Considering an Esquif Pocket Canyon pros and cons and what else should I consider?

We are working our way into adventure canoeing. Currently our focus is on the Northern Forest Canoe Trail for which we have been using an Old Town Camper which is slightly heavy so we have been looking about for a replacement. I had decided that we will be purchasing a Swift Keewaydin 16 in the Expedition Kevlar at some point but considering that we are focused on mostly river runs for the next few years I was wondering if an Esquif Pocket Canyon would be a good choice for this portion of the NFCT? We are also liking class II and III whitewater canoeing which Esquif is supposed to be a good fit for and, it supposedly can be soloed quite comfortably so I could use it for fishing too.

Thoughts on my thinking? If I am looking at the Esquif Pocket Canyon, is there another boat(s) that I should consider?

Thanks in advance!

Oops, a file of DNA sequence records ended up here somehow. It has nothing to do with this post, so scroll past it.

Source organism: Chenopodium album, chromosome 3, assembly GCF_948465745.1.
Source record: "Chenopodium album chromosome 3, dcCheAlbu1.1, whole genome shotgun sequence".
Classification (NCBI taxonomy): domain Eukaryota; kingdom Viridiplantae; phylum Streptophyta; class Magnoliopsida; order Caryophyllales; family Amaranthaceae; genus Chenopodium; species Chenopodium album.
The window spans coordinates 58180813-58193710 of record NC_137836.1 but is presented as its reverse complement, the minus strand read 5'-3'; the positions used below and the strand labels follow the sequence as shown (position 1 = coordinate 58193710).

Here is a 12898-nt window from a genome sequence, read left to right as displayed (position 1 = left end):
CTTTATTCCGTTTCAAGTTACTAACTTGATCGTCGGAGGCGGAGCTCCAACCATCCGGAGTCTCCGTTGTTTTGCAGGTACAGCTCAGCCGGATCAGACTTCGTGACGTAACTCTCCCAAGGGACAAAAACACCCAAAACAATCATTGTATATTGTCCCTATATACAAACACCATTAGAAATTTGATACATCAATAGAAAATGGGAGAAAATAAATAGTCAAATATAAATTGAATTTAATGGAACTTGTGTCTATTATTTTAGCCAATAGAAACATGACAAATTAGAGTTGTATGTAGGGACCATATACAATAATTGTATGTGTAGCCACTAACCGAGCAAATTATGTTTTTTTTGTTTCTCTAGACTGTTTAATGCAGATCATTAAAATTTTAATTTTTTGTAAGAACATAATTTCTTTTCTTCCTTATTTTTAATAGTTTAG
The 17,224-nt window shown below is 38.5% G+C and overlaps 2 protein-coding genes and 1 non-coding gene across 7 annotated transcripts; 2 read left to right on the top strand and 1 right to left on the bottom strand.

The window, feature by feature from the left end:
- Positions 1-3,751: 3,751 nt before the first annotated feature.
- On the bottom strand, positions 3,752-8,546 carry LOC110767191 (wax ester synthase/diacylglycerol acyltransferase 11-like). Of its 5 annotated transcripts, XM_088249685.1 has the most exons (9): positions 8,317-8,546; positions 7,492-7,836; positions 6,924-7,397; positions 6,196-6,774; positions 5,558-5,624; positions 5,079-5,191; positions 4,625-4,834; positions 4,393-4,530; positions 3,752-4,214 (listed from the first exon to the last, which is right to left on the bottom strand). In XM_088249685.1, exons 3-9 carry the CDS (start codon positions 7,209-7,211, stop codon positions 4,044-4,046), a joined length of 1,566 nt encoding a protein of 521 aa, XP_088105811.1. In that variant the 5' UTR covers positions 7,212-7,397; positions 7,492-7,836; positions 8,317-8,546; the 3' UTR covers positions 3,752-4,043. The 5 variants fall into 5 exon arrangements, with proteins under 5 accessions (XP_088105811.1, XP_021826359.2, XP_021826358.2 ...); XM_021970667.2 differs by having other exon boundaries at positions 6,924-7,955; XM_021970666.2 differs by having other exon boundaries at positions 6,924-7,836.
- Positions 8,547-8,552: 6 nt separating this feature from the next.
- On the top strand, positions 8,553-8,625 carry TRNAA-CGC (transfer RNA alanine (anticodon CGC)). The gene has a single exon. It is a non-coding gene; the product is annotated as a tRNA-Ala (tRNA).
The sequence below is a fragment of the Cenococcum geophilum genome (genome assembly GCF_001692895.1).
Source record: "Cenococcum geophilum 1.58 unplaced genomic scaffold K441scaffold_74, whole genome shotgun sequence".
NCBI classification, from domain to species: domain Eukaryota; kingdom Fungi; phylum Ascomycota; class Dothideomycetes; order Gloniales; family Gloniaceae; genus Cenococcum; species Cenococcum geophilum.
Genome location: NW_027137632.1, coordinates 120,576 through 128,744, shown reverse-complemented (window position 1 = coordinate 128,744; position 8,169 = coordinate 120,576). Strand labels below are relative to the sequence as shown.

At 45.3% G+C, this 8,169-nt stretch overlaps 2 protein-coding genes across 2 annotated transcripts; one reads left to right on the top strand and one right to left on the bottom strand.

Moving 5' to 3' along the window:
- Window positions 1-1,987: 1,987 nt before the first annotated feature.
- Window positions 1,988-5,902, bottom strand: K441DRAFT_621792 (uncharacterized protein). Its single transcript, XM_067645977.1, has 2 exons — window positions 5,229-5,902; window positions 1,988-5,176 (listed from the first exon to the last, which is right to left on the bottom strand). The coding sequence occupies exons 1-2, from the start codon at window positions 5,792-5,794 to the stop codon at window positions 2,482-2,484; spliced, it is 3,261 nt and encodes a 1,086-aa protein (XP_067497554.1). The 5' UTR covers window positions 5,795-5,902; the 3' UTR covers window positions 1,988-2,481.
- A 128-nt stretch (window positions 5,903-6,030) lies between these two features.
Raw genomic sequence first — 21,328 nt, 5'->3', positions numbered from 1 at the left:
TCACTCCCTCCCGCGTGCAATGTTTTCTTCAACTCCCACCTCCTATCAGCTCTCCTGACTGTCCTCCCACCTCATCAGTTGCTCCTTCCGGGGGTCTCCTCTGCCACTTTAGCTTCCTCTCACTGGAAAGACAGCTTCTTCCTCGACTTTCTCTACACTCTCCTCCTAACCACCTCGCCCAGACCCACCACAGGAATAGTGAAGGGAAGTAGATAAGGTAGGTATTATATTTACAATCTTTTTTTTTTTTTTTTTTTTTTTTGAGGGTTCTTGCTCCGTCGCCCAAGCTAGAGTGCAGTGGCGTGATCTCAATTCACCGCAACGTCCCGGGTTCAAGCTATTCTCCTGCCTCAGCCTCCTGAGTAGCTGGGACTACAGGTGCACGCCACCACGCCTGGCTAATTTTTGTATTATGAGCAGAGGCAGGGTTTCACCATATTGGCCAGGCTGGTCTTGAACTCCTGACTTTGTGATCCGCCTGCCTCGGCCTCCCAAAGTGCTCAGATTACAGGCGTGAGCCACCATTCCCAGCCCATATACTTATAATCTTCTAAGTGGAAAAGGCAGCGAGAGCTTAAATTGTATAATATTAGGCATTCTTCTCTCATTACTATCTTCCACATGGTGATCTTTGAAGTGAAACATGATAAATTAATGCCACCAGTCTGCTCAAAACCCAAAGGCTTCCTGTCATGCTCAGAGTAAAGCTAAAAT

The nfct is a good news bad news kind of place. Just about any boat can work (as many have already proven) but different sections favor different craft. Most but not all of the portages are wheelable (raquette falls, mud pond portage are two very notable exceptions) so I’m not sure weight is the biggest concern if you go wheeled. As a ww person I’ve done some of the rapids but still have had to portaged the class IV+ Even when paddling class II, III I sometimes ran the boat light and portaged the gear. WW boats tend to slower on the flats but you do gain some of the time and effort back when you skipping some of the portages around class II and III. My own experience is limited sections 1, 2 and part of section 3 in New York and I have also paddled most of the nfct’s route in maine (but long before it was designated as such). Lake Champlain is perhaps the biggest challenge and one I have yet to face. I have used both kayaks (when solo) and canoes (tandem) I think the mechanical advantage of the double blade is something to consider for a solo trip. I find Verlen Kruger’s single blade expedition style to be the exception rather than the rule. Something else to consider is water levels. Unless you are doing one section at a time at ideal flows you probably will encounter less than ideal conditions (lots of rocks instead of ww). I like the idea of a long skinny boat for Champlain and for attaining in vermont and nh. I general like the idea of a ww race kayak (12r, green boat), but they lack hatches so packing would be more difficult. They also tend to be heavy and difficult to portage so I’m thinking a small set of wheels. Make sure whatever you get that the seat is comfortable and keep the paddle light. Esquif has a good reputation, makes quality boats, and I once owned one of their experiments (Taureau). The moose below the demo road and roll dam are a lot of fun- done them both in canoes and in kayaks. Packing and portaging is easier with a canoe. Running ww, attaining, and getting blown around less I give the edge to kayaks. a few photos of canoes (since that’s what you favor) on nfct waters!